Monday, November 15, 2010

Are we having fun yet? (None of your damned business.)

There are, it seems, two kinds of people in the world: those who insist that having a good time is a group activity, and those on whom the first group try to impose their will.

You've seen it (you may have even lived it - I know I have): at a sporting event, or concert, or even at a company party.  Some of the people are screaming their heads off, laughing, jumping around, and very obviously "having a good time".  Another group (the one I'm in) is smiling, talking, perhaps watching and listening to what's going around them, or maybe just staring at the loud people.  Thing is, I'm probably having as good a time as the screamers - I just don't show it.

The Extroverts (as I have chosen to call the screaming group) believe that you can't be having a good time if you're not showing the world that you're having a good time.  This is, for the Introverts, nonsense.  And annoying nonsense, for we keep getting asked, "Are you having fun?", or advised, "You should loosen up."  We're plenty loose already, thank you, we just don't understand why "fun" has to be broadcast.

Which brings us to those inevitable corporate, community, or even family events where someone (and they're usually an Extrovert) organizes a "fun" activity, where everyone has to participate.  Has it ever occurred to any of these people, well-intentioned as they may be, that this "compulsory fun" is, for many folks, no fun at all?  That is seems forced, and unnatural?  Fun should just happen, it can't be planned.  I mean, no one sits down and says, "I will have fun now."  You can't put it on your calendar - 1 pm to 3 pm: 'FUN!' - and you certainly can't put it on someone else's.

More to the point, if you make us do this supposedly fun stuff, that you enjoy - we don't enjoy it.  We stop having a good time, right there and then.  Screaming your head off might give you an adrenalin rush, but us - not so much.  We enjoy things internally.  Don't get me wrong, both are valid.  But let's respect our differences.

So, next time you're at a concert, banging your head and yelling, and you turn to the quiet, smiling person sitting next you and say, "You should try to enjoy yourself!", remember that we were - right up until you asked.

Monday, November 1, 2010

After the Fall - Is Autumn the most contemplative time of year?

In Spring, they say, a young man's fancy turns to, well, let's call it love.  The days are getting longer (at least, in northerly climes), the flowers are in bloom, and there's a reassuring warmth to the sunlight.  Everything seems possible.  Summer, all blue skies and beaches, is for living, while Winter, well, that's just survival.

But it's another story when evening comes early and fast.  The leaves relax their tenuous grip on the trees, and the wind blows with an increasing hostility.  Autumn is, indeed, a different beast, and it may be the season that invokes and inspires the most introspection.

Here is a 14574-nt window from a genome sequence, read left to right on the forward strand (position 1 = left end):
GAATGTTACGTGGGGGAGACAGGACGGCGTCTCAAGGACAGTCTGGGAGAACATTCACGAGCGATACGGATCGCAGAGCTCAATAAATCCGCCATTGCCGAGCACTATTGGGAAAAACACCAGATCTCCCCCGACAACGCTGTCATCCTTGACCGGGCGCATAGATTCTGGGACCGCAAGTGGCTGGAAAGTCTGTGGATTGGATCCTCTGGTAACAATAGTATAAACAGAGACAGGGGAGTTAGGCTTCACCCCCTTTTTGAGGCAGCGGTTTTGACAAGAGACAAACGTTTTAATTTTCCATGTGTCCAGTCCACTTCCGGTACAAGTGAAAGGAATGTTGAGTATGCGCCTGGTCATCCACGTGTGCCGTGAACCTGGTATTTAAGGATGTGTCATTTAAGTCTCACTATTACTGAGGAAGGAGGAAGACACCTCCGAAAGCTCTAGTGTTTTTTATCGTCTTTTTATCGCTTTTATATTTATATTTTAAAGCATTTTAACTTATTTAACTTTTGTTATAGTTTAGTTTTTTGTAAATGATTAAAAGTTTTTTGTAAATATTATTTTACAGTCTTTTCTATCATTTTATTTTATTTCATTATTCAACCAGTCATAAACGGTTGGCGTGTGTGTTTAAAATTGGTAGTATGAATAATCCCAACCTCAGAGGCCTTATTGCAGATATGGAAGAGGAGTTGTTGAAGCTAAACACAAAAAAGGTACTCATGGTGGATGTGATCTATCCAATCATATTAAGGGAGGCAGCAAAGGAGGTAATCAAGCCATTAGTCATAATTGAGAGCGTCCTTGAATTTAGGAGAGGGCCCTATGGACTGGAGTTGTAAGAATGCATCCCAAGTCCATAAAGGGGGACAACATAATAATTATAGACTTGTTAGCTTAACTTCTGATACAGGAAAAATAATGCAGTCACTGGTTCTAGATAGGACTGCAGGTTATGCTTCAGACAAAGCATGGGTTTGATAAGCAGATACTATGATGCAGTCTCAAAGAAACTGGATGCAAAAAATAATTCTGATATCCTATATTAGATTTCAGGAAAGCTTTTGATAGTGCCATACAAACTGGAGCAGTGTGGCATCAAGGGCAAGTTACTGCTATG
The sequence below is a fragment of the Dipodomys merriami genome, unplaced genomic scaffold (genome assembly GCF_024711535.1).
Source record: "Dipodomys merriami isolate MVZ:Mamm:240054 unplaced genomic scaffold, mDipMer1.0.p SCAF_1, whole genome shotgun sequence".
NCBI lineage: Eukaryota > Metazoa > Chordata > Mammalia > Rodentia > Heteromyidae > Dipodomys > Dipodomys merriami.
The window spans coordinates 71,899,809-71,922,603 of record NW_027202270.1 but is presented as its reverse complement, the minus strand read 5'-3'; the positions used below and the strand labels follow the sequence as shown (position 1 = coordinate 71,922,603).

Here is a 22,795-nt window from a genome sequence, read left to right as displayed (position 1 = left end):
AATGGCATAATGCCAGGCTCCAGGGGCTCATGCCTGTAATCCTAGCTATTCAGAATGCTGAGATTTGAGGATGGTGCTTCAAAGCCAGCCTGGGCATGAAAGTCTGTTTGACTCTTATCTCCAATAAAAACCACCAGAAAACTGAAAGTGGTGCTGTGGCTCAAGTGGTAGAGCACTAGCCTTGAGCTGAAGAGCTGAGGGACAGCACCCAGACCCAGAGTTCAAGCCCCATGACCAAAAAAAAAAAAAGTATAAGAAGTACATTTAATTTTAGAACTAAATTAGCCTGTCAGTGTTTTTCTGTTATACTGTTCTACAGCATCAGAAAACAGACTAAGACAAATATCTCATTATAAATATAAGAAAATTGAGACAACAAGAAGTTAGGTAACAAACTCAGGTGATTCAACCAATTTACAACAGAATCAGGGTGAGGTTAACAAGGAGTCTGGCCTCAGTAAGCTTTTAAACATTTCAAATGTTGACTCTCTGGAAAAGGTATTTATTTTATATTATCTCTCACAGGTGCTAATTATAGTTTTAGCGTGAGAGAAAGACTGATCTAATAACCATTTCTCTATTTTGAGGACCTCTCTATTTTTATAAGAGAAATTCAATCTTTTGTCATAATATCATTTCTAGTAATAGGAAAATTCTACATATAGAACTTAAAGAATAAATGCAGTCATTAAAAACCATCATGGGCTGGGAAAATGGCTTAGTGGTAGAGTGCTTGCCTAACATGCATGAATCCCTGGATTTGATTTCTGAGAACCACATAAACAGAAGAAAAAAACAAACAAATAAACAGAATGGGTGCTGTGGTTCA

The seasons are a stark, annual reminder of the cycle of life, birth through death, and the fall is that late middle age of recollection and regret.  Time to tally the myriad tasks you didn't accomplish in the glorious summer, the lofty goals of spring still unmet (that screen door isn't going to fix itself, you know), and to confidently, naively assume that there are things you can still do one more time before the temperature drops and the snow flies - a final round of golf, painting the shed.

It brings a greater appreciation, too, of things taken for granted only weeks earlier.  Who hasn't abandoned an otherwise pressing chore in order to take advantage of a beautiful fall day - a walk in the woods, a bicycle ride, an enthusiastic game of touch football?  We clutch at these moments because we can't be sure when we'll have another.

Of course, regrets and unfulfilled intentions aren't as easily dealt with as dead leaves.  (You can't, for instance, casually blow them onto your neighbour's lawn.)  There's always denial, but that's just a means of avoidance, not engagement.  It might be easier, for a while, not to look deeply into those regretted corners of our lives, but they must eventually be confronted - to continue the metaphor, they need to be bagged and left at the curb.

I've always felt that a thing should only be regretted if you could, with honesty, say that the person you were at the time could reasonably have made a different choice.  Otherwise, you're just wishing you had been someone else - and that's an entirely pointless exercise.  Better, then, to accept who you've been, who you are, and, if you decide you'd like to be someone different, or better, enact the changes necessary to make that happen.

Fall - in a year, in a life - is really just a time of transition.  And it's how we embrace that transition that defines who we are - and whether our autumn will be red, or golden - or just a yucky brown.